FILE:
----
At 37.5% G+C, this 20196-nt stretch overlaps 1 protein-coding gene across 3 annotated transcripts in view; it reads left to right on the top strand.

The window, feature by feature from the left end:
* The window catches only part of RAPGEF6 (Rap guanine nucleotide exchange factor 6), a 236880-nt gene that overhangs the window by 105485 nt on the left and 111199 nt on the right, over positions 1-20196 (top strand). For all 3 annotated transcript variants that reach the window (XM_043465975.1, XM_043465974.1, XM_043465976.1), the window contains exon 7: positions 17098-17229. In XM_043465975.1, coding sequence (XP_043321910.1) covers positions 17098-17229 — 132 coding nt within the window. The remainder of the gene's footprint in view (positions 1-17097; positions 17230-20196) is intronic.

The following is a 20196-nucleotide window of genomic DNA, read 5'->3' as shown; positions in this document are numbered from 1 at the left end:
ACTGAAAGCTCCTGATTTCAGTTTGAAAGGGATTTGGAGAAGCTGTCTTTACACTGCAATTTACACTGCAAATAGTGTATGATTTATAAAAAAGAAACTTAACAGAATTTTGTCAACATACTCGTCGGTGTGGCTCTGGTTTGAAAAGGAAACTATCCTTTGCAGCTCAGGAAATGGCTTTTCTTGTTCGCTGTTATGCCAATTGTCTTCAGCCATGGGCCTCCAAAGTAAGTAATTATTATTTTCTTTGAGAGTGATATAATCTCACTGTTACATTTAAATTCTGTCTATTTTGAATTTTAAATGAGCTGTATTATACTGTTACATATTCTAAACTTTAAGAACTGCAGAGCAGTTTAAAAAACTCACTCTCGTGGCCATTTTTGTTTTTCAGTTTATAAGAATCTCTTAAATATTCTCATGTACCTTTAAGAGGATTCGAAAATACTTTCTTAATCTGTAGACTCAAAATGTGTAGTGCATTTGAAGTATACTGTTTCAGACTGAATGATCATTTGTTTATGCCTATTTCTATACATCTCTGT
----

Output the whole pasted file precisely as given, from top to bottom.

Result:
At 37.5% G+C, this 20196-nt stretch overlaps 1 protein-coding gene across 3 annotated transcripts in view; it reads left to right on the top strand.

The window, feature by feature from the left end:
* The window catches only part of RAPGEF6 (Rap guanine nucleotide exchange factor 6), a 236880-nt gene that overhangs the window by 105485 nt on the left and 111199 nt on the right, over positions 1-20196 (top strand). For all 3 annotated transcript variants that reach the window (XM_043465975.1, XM_043465974.1, XM_043465976.1), the window contains exon 7: positions 17098-17229. In XM_043465975.1, coding sequence (XP_043321910.1) covers positions 17098-17229 — 132 coding nt within the window. The remainder of the gene's footprint in view (positions 1-17097; positions 17230-20196) is intronic.

The following is a 20196-nucleotide window of genomic DNA, read 5'->3' as shown; positions in this document are numbered from 1 at the left end:
ACTGAAAGCTCCTGATTTCAGTTTGAAAGGGATTTGGAGAAGCTGTCTTTACACTGCAATTTACACTGCAAATAGTGTATGATTTATAAAAAAGAAACTTAACAGAATTTTGTCAACATACTCGTCGGTGTGGCTCTGGTTTGAAAAGGAAACTATCCTTTGCAGCTCAGGAAATGGCTTTTCTTGTTCGCTGTTATGCCAATTGTCTTCAGCCATGGGCCTCCAAAGTAAGTAATTATTATTTTCTTTGAGAGTGATATAATCTCACTGTTACATTTAAATTCTGTCTATTTTGAATTTTAAATGAGCTGTATTATACTGTTACATATTCTAAACTTTAAGAACTGCAGAGCAGTTTAAAAAACTCACTCTCGTGGCCATTTTTGTTTTTCAGTTTATAAGAATCTCTTAAATATTCTCATGTACCTTTAAGAGGATTCGAAAATACTTTCTTAATCTGTAGACTCAAAATGTGTAGTGCATTTGAAGTATACTGTTTCAGACTGAATGATCATTTGTTTATGCCTATTTCTATACATCTCTGT